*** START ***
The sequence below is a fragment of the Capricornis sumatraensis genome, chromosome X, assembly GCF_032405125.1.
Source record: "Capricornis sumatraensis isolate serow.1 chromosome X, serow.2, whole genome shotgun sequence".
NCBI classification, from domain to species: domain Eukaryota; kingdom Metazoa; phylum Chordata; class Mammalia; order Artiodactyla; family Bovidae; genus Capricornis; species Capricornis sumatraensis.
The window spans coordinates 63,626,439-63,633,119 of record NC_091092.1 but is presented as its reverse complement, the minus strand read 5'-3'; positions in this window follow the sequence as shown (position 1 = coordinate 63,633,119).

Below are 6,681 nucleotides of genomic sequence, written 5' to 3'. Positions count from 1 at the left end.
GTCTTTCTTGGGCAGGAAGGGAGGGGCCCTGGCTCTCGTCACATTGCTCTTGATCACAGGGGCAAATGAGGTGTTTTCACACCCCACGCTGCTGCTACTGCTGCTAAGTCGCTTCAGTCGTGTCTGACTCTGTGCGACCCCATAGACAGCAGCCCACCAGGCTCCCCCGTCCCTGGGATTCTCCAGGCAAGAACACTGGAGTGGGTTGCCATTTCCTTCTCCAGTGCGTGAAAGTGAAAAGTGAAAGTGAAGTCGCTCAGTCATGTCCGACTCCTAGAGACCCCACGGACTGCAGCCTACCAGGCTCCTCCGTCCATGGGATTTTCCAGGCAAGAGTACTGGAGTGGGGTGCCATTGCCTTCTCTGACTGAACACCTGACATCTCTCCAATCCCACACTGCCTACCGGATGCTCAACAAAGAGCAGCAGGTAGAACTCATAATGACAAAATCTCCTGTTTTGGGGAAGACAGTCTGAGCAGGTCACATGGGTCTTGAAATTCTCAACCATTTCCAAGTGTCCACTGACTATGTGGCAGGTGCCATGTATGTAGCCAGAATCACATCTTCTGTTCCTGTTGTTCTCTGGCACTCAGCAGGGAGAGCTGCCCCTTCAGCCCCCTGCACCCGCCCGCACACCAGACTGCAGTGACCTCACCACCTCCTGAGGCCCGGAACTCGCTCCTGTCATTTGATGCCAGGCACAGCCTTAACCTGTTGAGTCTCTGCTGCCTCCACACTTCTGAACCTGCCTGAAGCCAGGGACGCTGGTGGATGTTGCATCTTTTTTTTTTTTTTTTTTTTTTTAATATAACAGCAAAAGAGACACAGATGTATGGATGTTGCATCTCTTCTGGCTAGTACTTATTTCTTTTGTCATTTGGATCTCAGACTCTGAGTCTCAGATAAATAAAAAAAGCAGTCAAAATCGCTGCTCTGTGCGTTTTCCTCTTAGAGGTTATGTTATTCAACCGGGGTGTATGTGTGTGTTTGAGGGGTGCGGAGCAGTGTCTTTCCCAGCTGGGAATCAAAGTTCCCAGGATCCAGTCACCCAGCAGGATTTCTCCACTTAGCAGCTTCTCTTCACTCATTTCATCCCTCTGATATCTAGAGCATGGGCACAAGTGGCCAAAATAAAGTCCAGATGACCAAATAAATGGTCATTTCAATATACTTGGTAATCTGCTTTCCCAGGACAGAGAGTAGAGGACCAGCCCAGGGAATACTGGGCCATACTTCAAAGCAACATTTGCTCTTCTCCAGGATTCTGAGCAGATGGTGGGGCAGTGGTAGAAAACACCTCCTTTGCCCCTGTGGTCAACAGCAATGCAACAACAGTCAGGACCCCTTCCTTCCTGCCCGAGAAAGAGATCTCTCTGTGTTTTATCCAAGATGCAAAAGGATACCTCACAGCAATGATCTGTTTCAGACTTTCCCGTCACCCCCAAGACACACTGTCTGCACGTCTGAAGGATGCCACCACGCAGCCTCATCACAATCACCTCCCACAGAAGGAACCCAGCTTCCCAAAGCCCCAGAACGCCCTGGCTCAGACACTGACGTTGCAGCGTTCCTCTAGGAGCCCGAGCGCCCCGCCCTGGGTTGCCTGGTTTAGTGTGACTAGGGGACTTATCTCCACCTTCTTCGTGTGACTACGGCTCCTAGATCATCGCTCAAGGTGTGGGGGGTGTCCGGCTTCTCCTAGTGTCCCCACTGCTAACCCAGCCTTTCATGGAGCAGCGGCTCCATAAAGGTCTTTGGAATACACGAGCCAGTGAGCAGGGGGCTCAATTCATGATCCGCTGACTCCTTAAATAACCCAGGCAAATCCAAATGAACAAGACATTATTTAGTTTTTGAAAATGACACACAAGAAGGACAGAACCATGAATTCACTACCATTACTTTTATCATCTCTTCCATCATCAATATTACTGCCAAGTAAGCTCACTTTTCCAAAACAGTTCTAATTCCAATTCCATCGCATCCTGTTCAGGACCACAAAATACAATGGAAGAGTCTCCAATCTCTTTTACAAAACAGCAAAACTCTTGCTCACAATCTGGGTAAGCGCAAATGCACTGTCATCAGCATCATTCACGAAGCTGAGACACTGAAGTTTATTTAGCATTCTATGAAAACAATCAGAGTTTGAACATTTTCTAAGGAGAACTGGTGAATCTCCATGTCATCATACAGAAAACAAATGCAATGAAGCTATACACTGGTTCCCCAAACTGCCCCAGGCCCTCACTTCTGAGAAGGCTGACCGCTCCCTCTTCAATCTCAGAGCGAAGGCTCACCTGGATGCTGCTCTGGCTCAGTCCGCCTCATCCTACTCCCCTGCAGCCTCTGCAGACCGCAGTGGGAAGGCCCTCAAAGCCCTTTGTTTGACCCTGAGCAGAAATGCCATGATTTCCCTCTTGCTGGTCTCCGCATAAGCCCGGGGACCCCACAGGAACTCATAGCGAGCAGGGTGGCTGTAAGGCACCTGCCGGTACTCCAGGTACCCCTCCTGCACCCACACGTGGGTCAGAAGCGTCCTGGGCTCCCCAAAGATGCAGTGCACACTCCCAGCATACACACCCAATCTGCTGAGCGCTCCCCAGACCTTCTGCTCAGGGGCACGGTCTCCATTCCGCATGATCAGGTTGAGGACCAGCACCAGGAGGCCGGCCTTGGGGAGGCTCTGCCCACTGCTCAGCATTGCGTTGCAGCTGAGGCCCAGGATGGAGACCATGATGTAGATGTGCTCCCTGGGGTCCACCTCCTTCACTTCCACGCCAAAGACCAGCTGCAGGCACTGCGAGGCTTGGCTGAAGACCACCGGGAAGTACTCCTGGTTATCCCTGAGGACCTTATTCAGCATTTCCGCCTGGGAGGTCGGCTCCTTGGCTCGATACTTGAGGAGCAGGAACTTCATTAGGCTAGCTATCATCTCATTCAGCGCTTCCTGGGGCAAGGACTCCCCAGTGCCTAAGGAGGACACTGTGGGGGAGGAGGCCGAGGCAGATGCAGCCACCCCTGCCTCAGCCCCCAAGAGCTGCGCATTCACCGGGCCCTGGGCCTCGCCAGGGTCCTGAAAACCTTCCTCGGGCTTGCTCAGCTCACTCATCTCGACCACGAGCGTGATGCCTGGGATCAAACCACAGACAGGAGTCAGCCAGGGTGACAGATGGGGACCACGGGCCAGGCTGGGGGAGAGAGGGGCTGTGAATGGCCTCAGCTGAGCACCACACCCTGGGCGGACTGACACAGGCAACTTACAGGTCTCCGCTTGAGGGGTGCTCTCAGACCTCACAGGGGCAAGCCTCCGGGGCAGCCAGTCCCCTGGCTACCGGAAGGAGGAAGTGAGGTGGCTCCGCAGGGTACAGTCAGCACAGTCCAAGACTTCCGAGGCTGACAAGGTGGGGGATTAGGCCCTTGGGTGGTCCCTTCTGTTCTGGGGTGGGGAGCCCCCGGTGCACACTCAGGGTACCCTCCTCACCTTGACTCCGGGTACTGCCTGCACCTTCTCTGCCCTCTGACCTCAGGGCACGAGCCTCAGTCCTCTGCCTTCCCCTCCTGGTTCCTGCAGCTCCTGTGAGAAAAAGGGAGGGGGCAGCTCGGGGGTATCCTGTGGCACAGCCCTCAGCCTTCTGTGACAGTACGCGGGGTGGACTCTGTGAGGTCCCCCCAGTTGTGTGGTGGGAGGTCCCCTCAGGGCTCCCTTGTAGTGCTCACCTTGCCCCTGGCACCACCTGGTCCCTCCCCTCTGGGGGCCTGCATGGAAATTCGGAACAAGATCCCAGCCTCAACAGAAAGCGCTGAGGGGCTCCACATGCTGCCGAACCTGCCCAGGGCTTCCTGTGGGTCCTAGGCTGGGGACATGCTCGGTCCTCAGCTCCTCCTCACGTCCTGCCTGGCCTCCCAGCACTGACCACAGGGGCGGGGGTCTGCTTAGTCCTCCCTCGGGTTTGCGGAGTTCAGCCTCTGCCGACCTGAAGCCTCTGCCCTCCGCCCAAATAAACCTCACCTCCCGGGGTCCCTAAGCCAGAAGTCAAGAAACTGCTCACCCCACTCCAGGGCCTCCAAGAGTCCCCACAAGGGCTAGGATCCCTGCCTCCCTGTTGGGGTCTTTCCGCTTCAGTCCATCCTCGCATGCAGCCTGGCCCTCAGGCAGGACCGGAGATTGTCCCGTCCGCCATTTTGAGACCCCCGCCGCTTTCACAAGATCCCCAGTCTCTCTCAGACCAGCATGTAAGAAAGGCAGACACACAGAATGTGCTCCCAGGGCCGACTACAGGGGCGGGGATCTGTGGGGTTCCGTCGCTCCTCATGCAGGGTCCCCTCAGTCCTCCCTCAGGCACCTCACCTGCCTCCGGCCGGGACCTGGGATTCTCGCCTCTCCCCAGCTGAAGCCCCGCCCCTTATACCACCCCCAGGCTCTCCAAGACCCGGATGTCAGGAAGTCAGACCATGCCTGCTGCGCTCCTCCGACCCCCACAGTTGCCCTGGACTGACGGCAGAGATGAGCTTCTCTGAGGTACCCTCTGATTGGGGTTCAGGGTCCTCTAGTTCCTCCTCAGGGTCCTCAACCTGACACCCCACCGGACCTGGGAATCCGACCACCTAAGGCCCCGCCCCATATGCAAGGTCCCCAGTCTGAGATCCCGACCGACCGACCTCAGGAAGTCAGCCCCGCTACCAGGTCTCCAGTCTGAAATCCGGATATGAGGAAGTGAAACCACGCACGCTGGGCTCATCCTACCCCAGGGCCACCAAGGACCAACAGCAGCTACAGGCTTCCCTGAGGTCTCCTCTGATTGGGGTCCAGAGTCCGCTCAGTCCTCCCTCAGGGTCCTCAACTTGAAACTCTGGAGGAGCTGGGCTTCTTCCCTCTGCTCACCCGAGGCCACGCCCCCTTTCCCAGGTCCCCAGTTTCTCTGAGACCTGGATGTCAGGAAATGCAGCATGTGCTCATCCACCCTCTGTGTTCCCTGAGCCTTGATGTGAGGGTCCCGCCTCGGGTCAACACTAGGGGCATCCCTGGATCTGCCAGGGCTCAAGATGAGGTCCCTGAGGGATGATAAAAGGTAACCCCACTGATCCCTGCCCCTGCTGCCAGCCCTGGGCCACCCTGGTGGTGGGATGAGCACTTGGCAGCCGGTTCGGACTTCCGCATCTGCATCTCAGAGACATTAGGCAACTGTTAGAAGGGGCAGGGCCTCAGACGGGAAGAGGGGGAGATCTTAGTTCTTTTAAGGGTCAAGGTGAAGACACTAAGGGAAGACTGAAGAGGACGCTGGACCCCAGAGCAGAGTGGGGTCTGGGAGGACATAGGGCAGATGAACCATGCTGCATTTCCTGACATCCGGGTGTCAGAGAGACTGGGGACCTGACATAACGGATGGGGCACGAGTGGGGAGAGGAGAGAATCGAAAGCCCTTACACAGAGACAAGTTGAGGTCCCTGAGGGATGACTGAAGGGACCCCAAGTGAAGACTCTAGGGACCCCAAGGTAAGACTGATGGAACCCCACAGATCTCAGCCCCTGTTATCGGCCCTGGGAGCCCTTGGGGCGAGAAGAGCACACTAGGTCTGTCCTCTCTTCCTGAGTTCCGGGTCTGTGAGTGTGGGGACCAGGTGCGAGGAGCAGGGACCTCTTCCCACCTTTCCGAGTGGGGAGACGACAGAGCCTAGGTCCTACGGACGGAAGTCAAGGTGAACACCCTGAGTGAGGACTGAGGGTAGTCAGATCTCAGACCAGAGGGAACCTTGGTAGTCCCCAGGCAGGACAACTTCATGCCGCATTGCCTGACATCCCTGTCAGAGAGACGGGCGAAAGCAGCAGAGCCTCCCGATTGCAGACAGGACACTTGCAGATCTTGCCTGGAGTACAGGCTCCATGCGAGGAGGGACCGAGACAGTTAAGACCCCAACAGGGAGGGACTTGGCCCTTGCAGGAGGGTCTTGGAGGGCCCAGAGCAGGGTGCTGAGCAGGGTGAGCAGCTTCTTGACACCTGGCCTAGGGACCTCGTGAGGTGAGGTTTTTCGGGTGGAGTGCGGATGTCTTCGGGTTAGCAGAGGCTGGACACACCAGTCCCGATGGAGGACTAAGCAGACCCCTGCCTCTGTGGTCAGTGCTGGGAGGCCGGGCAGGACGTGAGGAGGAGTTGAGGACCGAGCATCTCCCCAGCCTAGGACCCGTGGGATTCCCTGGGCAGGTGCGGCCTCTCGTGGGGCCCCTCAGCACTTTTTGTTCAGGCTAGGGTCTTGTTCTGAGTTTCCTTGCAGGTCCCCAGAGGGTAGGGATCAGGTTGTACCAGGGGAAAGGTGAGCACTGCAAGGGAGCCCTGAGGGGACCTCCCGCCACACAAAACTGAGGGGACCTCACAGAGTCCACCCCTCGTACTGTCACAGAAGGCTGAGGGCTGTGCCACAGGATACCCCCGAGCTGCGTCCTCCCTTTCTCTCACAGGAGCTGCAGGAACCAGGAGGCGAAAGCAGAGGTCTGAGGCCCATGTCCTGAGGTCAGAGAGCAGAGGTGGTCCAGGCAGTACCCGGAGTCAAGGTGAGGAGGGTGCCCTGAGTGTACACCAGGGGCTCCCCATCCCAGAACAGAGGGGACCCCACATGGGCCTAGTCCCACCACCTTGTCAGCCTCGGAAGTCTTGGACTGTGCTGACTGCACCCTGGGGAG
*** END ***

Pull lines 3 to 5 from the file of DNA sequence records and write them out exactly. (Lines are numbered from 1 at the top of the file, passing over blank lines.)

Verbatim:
NCBI classification, from domain to species: domain Eukaryota; kingdom Metazoa; phylum Chordata; class Mammalia; order Artiodactyla; family Bovidae; genus Capricornis; species Capricornis sumatraensis.
The window spans coordinates 63,626,439-63,633,119 of record NC_091092.1 but is presented as its reverse complement, the minus strand read 5'-3'; positions in this window follow the sequence as shown (position 1 = coordinate 63,633,119).

Below are 6,681 nucleotides of genomic sequence, written 5' to 3'. Positions count from 1 at the left end.